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International Human Trafficking Organization Brings Missing Children Home

ITEMP founder and CEO Patrick Atkinson cuddles a rescued infant at the programs clinic for malnourished infants

ITEMP founder and CEO Patrick Atkinson cuddles a rescued infant at the programs clinic for malnourished infants

The international Institute for Trafficked, Exploited & Missing Persons tracks human trafficking victims, and their predators, to all corners of the planet.

MINNEAPOLIS, MN, UNITED STATES, August 21, 2014 /EINPresswire.com/ -- The two girls walking across the parking lot never saw the white van. Hidden off to the side, it was strategically placed where the men could see the girls; the girls never had a chance.

Every year, more than 800,000 children are reporting missing in the United States. “That’s one every 40 seconds,” said Patrick Atkinson, Founder and Executive Director of the Institute for Trafficked, Exploited & Missing Persons (www.ITEMP.org).

“When a child goes missing, it can take over two hours to get information about a missing child from a panicked parent,” Atkinson said. “This is completely unacceptable in a world where the first three hours are the most crucial in finding the child safely.”

According to the National Crime Information Center (NCIC), three in four abducted children who are murdered are dead within three hours of the abduction. “There is almost never a good outcome when a stranger-abducted child is gone more than a day,” Atkinson said. “We need well-publicized, effective systems that people can utilize immediately when their child has disappeared.”

Atkinson, a native of Bismarck, ND, founded the ‘Institute for Trafficked, Exploited & Missing Persons” thirteen years ago this week when, while working in Africa, he was forced to witness the kidnapping of women and children from their village. “I was working in rural Malawi and sleeping late at night when suddenly someone started pounding on the door, shouting out, ‘The transporters are coming. The transporters are coming.’ I thought it was a bus company,” Atkinson said.

But it wasn’t. Villagers learned that the ‘transporters’ were a convoy of foreigners who had sailed down the east coast of Africa, docked at the port of Mozambique, rented cattle trucks, and driven into rural Malawi, searching for isolated villages from which to take teenagers and young women. “We were held at gunpoint,” Atkinson said, “while the foreigners pushed the women into one truck and the young teenagers into another.”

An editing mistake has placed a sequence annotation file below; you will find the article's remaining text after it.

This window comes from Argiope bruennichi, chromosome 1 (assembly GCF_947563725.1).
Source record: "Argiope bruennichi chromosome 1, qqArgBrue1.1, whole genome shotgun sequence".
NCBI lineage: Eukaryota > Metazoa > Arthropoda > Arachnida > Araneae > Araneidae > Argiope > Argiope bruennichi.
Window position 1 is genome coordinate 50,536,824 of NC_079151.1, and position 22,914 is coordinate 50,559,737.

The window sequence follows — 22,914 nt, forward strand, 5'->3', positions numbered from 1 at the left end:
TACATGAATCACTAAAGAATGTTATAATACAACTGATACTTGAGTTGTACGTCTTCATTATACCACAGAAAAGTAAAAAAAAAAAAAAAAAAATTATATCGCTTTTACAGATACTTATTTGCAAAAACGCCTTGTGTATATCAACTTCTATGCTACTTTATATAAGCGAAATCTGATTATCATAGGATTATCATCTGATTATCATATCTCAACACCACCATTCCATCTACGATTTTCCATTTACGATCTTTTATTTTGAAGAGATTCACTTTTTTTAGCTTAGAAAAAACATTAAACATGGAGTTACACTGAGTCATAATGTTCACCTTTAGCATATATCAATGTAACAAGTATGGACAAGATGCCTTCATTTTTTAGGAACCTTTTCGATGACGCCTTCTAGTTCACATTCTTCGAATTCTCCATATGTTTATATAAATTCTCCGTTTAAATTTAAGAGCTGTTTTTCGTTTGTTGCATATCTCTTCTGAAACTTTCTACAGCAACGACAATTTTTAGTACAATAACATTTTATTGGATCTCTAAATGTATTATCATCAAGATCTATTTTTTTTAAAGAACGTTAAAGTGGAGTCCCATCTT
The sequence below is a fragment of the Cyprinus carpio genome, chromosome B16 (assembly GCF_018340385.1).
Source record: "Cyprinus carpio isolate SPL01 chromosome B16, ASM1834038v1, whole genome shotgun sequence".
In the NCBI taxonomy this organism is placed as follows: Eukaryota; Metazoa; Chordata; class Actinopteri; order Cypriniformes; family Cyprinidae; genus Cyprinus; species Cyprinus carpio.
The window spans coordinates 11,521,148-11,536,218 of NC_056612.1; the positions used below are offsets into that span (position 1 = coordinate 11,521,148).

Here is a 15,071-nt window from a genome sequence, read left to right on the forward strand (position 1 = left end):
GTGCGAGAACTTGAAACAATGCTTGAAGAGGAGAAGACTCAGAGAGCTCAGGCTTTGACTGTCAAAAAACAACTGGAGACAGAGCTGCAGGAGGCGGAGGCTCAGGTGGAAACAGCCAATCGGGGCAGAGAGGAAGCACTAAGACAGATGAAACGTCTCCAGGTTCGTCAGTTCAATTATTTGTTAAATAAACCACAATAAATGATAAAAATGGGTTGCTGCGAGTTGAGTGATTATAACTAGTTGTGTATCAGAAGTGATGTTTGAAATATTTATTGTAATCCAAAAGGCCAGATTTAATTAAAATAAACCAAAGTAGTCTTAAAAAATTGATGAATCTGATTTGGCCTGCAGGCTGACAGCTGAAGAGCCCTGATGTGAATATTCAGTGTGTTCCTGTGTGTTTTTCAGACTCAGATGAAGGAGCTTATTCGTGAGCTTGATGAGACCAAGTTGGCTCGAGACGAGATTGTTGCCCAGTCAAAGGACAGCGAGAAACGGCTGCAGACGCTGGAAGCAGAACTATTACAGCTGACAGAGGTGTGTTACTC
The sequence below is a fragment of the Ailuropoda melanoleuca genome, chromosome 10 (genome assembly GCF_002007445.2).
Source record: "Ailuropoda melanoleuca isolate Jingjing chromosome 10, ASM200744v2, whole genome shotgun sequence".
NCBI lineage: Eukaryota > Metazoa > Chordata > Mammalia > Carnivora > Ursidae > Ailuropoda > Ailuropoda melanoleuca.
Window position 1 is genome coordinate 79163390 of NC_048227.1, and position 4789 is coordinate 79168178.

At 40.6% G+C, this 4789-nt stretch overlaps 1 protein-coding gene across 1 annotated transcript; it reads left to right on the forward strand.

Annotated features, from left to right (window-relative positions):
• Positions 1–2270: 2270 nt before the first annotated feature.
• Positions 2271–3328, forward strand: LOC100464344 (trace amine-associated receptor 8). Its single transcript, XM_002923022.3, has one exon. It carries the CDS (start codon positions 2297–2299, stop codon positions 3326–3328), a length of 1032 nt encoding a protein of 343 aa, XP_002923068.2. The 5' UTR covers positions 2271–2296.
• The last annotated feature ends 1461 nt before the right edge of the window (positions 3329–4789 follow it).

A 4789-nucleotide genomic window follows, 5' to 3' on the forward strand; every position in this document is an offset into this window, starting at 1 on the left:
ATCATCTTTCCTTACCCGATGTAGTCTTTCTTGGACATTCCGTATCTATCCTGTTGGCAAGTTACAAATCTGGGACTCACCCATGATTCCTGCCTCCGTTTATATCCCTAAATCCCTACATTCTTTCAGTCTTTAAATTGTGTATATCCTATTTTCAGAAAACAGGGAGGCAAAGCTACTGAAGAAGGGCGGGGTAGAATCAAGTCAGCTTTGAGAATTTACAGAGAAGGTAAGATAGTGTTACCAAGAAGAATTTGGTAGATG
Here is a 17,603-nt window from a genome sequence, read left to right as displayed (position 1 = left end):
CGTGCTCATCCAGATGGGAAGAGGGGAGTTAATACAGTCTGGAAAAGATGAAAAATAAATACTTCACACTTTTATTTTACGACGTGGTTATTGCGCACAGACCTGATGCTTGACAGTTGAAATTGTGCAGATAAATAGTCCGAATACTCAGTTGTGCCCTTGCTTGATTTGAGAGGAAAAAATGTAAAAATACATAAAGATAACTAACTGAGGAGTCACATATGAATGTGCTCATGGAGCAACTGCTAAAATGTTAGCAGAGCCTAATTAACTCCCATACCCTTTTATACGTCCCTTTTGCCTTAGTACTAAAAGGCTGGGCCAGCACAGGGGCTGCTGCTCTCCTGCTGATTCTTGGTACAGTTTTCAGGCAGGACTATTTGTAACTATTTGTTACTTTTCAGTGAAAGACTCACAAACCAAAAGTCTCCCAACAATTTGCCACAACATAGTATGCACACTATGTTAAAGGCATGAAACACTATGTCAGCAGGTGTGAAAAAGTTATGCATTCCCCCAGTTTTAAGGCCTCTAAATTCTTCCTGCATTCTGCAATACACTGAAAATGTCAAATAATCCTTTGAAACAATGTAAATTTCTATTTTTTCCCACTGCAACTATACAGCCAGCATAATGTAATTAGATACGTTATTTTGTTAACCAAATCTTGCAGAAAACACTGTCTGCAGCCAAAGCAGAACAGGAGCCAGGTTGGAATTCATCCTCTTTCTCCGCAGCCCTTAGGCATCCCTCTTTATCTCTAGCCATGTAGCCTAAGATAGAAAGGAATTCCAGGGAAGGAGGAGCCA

“When they drove off into the bush, we tried to chase them, but we had a little Volvo while they had triple-axel cattle trucks. We didn’t have a chance,” Atkinson said.

When ITEMP was founded in 2001, it was the first contemporary dedicated anti-human trafficking organization in Central America as well as in middle-America. It quickly became one of the largest in the United States. ITEMP’s earliest efforts to create public awareness about the existence of modern-day slavery were largely met with shock and disbelief, as most Americans assumed slavery ended with Abraham Lincoln and the American Civil War.

“That’s not at all the case,” Atkinson said. “Today there are nearly 30,000,000 slaves in the world, and every 60 seconds someone new is forced into sexual or labor slavery somewhere in the world.”

During the past 13 years, ITEMP has grown to be a predominant force in the detection, investigation, recovery, and long-term rehabilitation of human trafficking victims in the United States, Central America, Southeast Asia, and Africa. Volunteer legal aides assist with the criminal prosecution of child predators and human traffickers in developing nations. ITEMP works in tight coordination with the international GOD’S CHILD Project programs to provide long-term health and education services to recovering victims.

Atkinson travels relentlessly to speak on college campuses and in communities around the country on the subject, and is frequently asked to be an expert federal court witness in cases related to street gang violence, cross-border human trafficking, child abuse and domestic violence.

“We do what we do for one very simple reason,” Atkinson said. “We want to get the children home. Every person who has gone missing is someone’s son, daughter, brother, sister, mother or dad.”

To learn how to prevent yourself, child or loved one from being victimized, or to see how you can become part of the solution, visit www.ITEMP.org online or, in the United States, call tollfree 1-888-BeA-Hero.

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Katherine Solstad
ITEMP- Institute for Trafficked, Exploited & Missing Persons
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